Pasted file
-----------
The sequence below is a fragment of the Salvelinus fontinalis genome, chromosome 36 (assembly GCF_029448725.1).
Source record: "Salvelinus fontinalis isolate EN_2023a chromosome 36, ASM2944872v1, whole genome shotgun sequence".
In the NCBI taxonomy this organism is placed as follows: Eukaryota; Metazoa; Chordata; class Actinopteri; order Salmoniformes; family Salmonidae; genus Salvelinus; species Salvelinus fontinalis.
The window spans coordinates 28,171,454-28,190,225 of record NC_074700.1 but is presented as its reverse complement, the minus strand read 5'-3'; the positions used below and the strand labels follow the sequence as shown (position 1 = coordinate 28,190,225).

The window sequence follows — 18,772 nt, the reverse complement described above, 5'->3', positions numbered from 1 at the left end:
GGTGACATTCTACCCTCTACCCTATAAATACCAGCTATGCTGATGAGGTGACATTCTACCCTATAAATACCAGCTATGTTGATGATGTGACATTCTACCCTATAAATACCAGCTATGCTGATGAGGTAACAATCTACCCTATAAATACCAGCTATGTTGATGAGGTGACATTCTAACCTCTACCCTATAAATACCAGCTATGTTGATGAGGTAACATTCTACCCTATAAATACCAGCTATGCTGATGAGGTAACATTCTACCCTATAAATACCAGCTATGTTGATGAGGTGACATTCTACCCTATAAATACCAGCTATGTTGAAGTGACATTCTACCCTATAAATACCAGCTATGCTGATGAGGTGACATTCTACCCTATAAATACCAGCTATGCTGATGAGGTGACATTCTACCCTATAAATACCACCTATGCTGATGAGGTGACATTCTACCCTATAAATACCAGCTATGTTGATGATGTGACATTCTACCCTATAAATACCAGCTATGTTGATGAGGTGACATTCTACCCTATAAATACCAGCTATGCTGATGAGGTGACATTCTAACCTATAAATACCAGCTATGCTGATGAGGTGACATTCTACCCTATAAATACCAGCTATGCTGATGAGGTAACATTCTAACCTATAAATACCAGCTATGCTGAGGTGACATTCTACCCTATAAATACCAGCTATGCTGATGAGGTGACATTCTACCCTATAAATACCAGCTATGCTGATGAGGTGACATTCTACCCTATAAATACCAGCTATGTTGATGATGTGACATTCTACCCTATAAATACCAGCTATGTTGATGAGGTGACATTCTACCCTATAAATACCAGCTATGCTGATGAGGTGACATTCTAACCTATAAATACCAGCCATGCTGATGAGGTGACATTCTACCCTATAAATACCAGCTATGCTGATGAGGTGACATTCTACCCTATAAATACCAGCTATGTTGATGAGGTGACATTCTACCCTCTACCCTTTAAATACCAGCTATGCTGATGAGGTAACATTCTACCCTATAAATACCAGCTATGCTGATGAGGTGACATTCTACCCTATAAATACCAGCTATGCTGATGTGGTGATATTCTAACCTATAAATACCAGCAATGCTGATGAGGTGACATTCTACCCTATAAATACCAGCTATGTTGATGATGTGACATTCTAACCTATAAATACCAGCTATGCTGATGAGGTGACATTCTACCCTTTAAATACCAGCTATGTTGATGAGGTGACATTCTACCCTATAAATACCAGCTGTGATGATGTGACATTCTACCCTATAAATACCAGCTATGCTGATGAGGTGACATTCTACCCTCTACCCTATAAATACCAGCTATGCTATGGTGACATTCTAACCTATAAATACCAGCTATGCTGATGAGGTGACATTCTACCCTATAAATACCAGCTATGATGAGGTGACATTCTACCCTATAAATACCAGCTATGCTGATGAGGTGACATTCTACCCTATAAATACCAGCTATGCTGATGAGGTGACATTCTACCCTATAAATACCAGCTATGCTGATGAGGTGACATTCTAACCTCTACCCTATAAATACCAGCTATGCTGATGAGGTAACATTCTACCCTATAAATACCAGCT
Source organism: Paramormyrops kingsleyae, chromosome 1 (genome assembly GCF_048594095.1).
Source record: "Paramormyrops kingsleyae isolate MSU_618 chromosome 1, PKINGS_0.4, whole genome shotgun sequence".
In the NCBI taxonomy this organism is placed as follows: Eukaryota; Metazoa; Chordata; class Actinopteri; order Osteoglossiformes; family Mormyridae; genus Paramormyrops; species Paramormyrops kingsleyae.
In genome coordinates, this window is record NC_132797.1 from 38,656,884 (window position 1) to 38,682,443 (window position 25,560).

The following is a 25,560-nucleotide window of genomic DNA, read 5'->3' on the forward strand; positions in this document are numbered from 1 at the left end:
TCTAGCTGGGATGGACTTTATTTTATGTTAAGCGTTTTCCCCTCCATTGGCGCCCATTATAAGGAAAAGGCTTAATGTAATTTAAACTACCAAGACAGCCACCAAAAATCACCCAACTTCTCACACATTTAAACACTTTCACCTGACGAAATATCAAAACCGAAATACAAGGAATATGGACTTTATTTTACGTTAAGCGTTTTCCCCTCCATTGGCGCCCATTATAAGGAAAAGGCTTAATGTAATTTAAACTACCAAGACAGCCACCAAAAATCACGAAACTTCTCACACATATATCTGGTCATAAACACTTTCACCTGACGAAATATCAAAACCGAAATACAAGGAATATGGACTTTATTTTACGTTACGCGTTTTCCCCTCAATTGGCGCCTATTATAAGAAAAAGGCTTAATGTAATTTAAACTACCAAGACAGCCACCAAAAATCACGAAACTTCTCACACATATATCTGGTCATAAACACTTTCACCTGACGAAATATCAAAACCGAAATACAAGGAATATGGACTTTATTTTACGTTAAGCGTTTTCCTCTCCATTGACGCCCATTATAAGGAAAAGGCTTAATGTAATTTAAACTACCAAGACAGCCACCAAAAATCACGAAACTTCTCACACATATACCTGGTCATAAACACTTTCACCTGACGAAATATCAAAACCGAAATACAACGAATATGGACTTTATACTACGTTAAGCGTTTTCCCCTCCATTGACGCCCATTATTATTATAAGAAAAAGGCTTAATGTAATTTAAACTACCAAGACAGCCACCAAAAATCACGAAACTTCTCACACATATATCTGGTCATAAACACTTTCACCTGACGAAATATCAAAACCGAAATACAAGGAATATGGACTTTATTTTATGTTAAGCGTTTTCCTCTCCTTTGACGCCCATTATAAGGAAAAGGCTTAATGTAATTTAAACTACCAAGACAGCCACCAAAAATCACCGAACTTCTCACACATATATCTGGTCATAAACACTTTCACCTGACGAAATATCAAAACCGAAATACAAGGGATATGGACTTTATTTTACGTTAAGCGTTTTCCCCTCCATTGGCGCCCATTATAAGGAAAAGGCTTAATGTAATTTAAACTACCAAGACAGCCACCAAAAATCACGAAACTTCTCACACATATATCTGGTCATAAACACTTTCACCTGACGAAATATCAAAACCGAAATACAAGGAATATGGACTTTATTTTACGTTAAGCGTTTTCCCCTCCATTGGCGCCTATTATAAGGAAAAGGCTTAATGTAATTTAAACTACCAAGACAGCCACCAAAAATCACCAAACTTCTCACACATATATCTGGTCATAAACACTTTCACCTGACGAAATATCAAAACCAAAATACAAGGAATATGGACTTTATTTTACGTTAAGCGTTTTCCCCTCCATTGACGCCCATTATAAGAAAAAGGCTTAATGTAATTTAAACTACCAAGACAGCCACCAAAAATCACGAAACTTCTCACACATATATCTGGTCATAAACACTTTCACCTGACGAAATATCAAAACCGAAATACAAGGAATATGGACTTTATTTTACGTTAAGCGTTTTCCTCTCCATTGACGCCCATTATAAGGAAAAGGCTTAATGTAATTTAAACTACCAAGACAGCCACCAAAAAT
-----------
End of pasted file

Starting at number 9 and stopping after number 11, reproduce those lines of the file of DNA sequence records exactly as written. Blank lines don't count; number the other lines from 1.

In the NCBI taxonomy this organism is placed as follows: Eukaryota; Metazoa; Chordata; class Actinopteri; order Osteoglossiformes; family Mormyridae; genus Paramormyrops; species Paramormyrops kingsleyae.
In genome coordinates, this window is record NC_132797.1 from 38,656,884 (window position 1) to 38,682,443 (window position 25,560).

The following is a 25,560-nucleotide window of genomic DNA, read 5'->3' on the forward strand; positions in this document are numbered from 1 at the left end: